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Clinical Characteristics of Non-B and Non-C Biopsy-Proven Primary Liver Cancers in an HBV- Endemic Area: A Retrospective Study

Authors Hu Z, Zhou H

Received 31 January 2024

Accepted for publication 19 April 2024

Published 24 April 2024 Volume 2024:11 Pages 767—774


Checked for plagiarism Yes

Review by Single anonymous peer review

Peer reviewer comments 2

Editor who approved publication: Dr David Gerber

Zhen Hu, Huaying Zhou

Department of Infectious Diseases, The Second Xiangya Hospital, Central South University, Changsha, Hunan, 410011, People’s Republic of China

Correspondence: Huaying Zhou, Department of Infectious Diseases, The Second Xiangya Hospital, Central South University, Changsha, Hunan, 410011, People’s Republic of China, Email [email protected]

Objective: To explore the distribution of probable causes and clinical characteristics of non-B and non-C (NBNC) primary liver cancer (PLC) patients in the HBV-endemic region.
Methods: A total of 86 individuals with biopsy-proven NBNC-PLC were enrolled. NBNC-PLC patients were defined as negative for both anti-HCV antibodies and five serum hepatitis B markers. Patients’ characteristics were collected from medical records.
Results: Among them, most of the NBNC-PLC patients had intrahepatic cholangiocarcinoma (ICC) (81.4%), and 12.8% had hepatocellular carcinoma (HCC). The NBNC ICC group had more platelet count, GGT, and CA199 levels; approximately two-thirds were female, and it was more often present in patients with biliary inflammatory diseases, especially intrahepatic biliary lithiasis. The NBNC HCC group was older and had a higher proportion of dyslipidemia, obesity, cirrhosis, and AFP levels.
Conclusion: Our data revealed that most of the NBNC PLC patients were ICC. Female patients with biliary inflammatory diseases and higher CA199 levels had an increased risk of ICC, and patients with metabolic risk factors and elevated AFP levels were more likely to develop HCC. Additional research should be performed to verify this finding.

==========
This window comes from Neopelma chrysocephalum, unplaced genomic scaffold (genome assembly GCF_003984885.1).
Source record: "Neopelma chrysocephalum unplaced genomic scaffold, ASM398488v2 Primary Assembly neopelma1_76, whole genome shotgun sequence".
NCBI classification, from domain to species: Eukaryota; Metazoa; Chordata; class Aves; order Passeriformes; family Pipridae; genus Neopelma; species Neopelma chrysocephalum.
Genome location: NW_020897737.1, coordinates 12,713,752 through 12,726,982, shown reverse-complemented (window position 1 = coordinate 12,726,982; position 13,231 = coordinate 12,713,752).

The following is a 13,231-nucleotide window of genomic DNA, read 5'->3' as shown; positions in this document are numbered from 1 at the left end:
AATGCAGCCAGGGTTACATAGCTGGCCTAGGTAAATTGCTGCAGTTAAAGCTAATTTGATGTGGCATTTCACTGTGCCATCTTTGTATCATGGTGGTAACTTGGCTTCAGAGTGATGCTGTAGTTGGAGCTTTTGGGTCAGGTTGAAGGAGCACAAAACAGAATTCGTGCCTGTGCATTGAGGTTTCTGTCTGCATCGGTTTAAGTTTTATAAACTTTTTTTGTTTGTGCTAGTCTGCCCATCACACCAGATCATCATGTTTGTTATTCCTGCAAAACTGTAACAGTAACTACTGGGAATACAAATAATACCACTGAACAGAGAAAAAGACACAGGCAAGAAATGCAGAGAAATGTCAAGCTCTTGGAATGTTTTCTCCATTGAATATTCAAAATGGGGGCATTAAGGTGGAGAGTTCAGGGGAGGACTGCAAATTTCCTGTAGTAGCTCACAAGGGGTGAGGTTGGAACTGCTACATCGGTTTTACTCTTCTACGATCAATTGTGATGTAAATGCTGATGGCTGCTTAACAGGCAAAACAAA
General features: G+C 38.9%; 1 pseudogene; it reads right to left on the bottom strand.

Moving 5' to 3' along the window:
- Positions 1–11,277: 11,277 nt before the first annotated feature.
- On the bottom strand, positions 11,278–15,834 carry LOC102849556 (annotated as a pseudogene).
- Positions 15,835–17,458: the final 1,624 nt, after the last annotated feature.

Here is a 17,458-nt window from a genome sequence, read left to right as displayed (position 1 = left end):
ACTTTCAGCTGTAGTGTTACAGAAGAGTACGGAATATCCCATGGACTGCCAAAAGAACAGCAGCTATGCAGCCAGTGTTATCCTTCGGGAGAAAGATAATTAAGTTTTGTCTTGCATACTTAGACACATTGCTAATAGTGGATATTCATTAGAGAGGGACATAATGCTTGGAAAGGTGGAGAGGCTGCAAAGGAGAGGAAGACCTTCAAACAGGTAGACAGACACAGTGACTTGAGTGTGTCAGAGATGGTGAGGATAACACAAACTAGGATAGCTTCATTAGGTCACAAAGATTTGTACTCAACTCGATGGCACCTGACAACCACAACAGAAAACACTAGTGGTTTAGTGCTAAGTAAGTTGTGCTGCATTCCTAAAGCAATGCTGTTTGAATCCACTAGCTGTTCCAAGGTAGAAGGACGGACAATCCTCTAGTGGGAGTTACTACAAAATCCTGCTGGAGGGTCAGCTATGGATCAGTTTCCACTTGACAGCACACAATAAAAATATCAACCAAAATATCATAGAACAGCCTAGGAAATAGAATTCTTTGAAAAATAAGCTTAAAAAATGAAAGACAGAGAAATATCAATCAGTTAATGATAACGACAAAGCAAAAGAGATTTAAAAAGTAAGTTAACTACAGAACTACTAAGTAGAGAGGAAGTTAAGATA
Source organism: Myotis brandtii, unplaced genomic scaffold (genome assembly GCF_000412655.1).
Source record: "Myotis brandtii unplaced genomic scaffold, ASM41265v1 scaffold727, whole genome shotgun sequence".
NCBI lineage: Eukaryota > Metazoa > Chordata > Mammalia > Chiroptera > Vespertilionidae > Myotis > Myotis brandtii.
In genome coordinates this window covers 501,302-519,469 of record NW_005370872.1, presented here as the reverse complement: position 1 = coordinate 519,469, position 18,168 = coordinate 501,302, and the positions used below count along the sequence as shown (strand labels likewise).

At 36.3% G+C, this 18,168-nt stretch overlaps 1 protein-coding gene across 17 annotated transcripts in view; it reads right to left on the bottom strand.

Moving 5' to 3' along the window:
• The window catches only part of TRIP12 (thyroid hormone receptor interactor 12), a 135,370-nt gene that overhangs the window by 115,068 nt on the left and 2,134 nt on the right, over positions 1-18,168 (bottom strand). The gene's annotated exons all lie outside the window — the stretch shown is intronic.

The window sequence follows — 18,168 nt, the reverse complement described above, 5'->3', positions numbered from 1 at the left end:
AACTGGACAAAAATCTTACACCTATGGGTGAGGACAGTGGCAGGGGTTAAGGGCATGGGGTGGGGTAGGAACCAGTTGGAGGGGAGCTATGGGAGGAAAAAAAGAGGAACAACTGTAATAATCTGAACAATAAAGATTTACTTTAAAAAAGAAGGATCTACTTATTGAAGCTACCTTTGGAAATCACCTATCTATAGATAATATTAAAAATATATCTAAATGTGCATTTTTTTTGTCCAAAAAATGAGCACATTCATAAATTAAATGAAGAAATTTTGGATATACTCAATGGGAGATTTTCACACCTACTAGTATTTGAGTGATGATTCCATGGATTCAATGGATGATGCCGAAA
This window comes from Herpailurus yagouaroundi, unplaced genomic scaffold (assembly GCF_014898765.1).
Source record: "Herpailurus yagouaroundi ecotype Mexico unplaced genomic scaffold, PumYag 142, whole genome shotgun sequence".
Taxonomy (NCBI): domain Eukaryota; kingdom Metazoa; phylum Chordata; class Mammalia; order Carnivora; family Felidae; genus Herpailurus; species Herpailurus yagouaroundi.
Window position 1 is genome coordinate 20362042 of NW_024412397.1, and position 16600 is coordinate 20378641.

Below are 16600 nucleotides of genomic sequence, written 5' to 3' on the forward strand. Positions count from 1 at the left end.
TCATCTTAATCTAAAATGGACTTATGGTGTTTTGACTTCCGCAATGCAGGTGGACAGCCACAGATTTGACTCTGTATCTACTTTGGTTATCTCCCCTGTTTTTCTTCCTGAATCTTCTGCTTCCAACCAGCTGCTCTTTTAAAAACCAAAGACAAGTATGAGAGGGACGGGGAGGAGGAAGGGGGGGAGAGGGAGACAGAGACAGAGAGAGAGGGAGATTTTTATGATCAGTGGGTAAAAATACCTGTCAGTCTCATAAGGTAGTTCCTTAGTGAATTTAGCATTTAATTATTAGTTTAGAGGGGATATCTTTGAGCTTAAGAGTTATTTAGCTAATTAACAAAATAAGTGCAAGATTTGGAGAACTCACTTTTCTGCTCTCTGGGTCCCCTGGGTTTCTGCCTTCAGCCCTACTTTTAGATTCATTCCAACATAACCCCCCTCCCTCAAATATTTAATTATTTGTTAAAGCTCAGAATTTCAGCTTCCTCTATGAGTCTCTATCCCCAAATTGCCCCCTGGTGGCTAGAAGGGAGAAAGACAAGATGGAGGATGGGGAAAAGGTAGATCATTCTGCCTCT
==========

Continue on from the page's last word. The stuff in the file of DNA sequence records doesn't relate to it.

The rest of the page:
Keywords: non-B, non-C, primary liver cancers, hepatocellular carcinoma, intrahepatic cholangiocarcinoma, retrospective study


Over the past few decades, there has been a marked increase in both the incidence and mortality of liver cancer. Primary liver malignancies are expected to become the second most common cause of cancer-related deaths in the United States by 2030.1 Hepatocellular carcinoma (HCC) is the most common type of primary liver cancer in adults, which accounts for about 80–90% of cases.2 Intrahepatic cholangiocarcinoma (ICC) is the second most prevalent primary liver cancer, accounting for 10–15% of the cases.

Hepatocellular carcinoma (HCC) is a classic example of a virus-related tumor.3 The geographical distribution of the hyper-endemic region of HCC coincides with that of chronic hepatitis B and C.4 As the implementation of neonatal HBV vaccination programmes and treatments for viral hepatitis become more available, HBV and HCV’s impact on the development of HCC is diminishing. Furthermore, it is widely recognized that it has a significant correlation with one’s lifestyle, metabolic factors (diabetes and obesity), and lifestyle factors (alcohol intake and smoking) have been linked to an increased risk of HCC.5–7

ICC arises near the segmental biliary channels. Most ICCs occur spontaneously and lack a discernible risk factor. Common risk factors for the development of ICC include chronic hepatitis and cirrhosis, infections caused by hepatobiliary flukes, biliary inflammatory diseases, primary biliary cholangitis, primary sclerosing cholangitis, cholelithiasis, bile duct adenoma, biliary papillomatosis, inflammatory bowel disease, drugs and toxins (Thorotrast), and others.8–11